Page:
Therapy can be a difficult subject to broach. For all its benefits, many still consider the need for therapy and other forms of mental health care to be shameful. For someone who is already feeling the burden of anxiety, depression, or another mental illness, careless advice—even if it's good advice—can be harmful.
Nevertheless, there may be a time when it is important to offer such advice to someone. As a friend and loved one, you often have insight into the lives a people around you that they don’t have themselves. Reflecting on Aristotle’s views of friendship, philosophy professor Massimo Pigliucci writes, “Friends hold a mirror up to each other; through that mirror they can see each other in ways that would not otherwise be accessible to them, and it is this (reciprocal) mirroring that helps them improve themselves as persons.”
The first step is to know what you are talking about. Be aware of the symptoms of depression and mental illness, and be aware of the real benefits of psychotherapy. Depending on pop psychology and attempting to diagnose a friend or loved one can lead to offense, and misconceptions about therapy can create false promises. If you are concerned about someone, make yourself aware of the symptoms and treatments before you say anything. Be careful not to call simple differences in personality mental illness. Rather, be on the lookout for unusual changes in behavior and erratic moods. Be aware of factors in someone’s life that might be contributing to those changes.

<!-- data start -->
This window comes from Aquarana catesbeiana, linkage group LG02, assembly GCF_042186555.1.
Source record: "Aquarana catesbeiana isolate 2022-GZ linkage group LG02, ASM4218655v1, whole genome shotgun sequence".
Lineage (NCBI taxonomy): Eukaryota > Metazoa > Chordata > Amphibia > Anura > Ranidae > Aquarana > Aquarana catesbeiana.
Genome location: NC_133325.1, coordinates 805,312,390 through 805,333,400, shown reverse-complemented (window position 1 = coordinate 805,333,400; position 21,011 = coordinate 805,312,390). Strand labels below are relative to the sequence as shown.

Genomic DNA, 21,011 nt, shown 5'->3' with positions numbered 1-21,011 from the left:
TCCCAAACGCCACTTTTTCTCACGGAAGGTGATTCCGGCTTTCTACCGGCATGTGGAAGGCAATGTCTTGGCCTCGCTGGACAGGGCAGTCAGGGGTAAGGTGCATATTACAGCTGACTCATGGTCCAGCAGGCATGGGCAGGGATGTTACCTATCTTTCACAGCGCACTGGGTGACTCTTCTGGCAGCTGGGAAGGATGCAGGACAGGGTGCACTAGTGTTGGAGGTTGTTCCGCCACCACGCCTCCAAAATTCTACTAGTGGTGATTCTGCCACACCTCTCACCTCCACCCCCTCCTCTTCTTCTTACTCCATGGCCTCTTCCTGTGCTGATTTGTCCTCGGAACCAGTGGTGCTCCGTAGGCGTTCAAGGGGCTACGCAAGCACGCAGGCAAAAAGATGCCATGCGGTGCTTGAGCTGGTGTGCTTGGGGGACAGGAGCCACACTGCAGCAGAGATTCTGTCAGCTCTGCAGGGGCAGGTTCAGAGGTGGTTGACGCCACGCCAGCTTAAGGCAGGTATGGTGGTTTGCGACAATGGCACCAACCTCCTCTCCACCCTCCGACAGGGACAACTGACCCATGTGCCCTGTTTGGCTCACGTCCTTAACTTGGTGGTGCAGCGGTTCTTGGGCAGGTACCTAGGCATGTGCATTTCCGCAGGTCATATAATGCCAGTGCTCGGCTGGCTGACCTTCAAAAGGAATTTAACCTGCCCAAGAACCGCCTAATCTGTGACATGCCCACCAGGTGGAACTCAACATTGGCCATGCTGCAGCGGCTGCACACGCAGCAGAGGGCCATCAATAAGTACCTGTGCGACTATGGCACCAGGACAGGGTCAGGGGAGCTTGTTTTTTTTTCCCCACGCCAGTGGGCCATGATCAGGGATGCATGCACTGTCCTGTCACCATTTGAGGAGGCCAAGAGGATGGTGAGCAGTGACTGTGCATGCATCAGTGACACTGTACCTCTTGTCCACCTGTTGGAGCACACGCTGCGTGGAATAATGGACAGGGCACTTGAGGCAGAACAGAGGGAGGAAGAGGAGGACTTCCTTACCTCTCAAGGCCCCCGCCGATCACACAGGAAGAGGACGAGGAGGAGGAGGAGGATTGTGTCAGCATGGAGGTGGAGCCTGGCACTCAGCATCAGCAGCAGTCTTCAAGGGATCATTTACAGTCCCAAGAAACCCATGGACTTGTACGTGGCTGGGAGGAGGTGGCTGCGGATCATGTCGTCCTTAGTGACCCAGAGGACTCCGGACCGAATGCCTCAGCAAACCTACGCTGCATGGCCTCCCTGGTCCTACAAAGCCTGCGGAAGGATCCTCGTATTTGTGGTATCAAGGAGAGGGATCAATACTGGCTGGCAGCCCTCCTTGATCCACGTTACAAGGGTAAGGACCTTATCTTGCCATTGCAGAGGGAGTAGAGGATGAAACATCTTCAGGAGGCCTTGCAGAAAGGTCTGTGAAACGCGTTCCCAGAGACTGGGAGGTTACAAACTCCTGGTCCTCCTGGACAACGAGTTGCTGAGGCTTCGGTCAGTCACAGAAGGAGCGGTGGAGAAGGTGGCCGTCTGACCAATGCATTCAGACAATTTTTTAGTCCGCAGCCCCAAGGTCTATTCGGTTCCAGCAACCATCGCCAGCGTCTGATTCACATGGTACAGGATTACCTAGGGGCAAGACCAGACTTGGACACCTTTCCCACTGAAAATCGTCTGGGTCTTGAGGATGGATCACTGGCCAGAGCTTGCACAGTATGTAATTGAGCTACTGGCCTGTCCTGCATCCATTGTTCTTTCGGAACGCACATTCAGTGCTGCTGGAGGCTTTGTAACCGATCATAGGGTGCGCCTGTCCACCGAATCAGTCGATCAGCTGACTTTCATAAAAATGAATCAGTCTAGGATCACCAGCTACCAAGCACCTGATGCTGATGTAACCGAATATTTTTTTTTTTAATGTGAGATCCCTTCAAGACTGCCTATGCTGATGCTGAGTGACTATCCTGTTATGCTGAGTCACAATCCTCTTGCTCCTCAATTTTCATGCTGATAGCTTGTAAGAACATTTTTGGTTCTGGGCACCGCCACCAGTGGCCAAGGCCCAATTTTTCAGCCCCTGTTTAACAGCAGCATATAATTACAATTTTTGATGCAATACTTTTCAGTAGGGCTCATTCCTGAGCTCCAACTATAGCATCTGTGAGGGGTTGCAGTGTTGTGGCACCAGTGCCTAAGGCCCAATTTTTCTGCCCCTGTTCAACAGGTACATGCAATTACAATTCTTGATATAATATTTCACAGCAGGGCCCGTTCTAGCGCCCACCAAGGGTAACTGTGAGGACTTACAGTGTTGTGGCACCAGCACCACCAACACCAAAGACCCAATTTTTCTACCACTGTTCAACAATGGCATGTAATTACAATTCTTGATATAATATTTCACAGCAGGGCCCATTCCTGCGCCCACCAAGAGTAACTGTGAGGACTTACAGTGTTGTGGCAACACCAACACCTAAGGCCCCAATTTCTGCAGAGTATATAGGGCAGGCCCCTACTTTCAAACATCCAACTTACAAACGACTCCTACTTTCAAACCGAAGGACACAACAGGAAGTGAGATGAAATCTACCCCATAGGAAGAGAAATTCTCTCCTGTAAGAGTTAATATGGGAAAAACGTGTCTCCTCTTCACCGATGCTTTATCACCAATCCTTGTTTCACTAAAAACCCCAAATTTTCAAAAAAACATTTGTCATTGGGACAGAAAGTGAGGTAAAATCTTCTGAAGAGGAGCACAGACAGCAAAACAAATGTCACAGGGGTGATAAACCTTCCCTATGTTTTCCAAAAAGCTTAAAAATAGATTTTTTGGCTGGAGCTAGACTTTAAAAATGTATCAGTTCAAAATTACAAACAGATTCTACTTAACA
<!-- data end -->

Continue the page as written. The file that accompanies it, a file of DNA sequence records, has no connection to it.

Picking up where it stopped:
Next, consider carefully how you communicate your concerns. Treatment for mental health problems often involves serious and potentially embarrassing topics. Approach the conversation seriously and privately. Both of these factors avoid shaming your friend by demonstrating that you take them and their well-being seriously. By not going behind their back to other friends and family members, you show them that you respect them and trust them to make sound and independent decisions about their life. A group intervention is never the first step.
It’s also important to be aware of your friend or loved one’s mood and receptivity. In their moment of frustration, anger, or stress, their need for therapy might be the first thing on your mind, but it’s likely not an opportune time to communicate it. Avoid raising the topic in the heat of the moment. Let your friend know that you have something serious and important that you would like to talk about, and set aside a specific time to talk about it.
How you frame the conversation is important. Emotional health is a personal matter, and someone who is experiencing a hard time may take any conversation about it as a personal attack. Be careful to use “I” statements rather than “you” statements: “I’m concerned about you”; not “There’s something going on with you.” Focus on the specific words or behaviors that have raised your concern rather than a general sense about your friend: “I’m concerned about the fact that you’ve been doing this thing that’s out of character. Is there anything going on? I think you might benefit from some talk therapy.”
Be honest and empathetic. Trust your friend to make the best choice, and offer your advice as simply that: advice. Not everyone will take it, but it is important to respect their decisions nonetheless.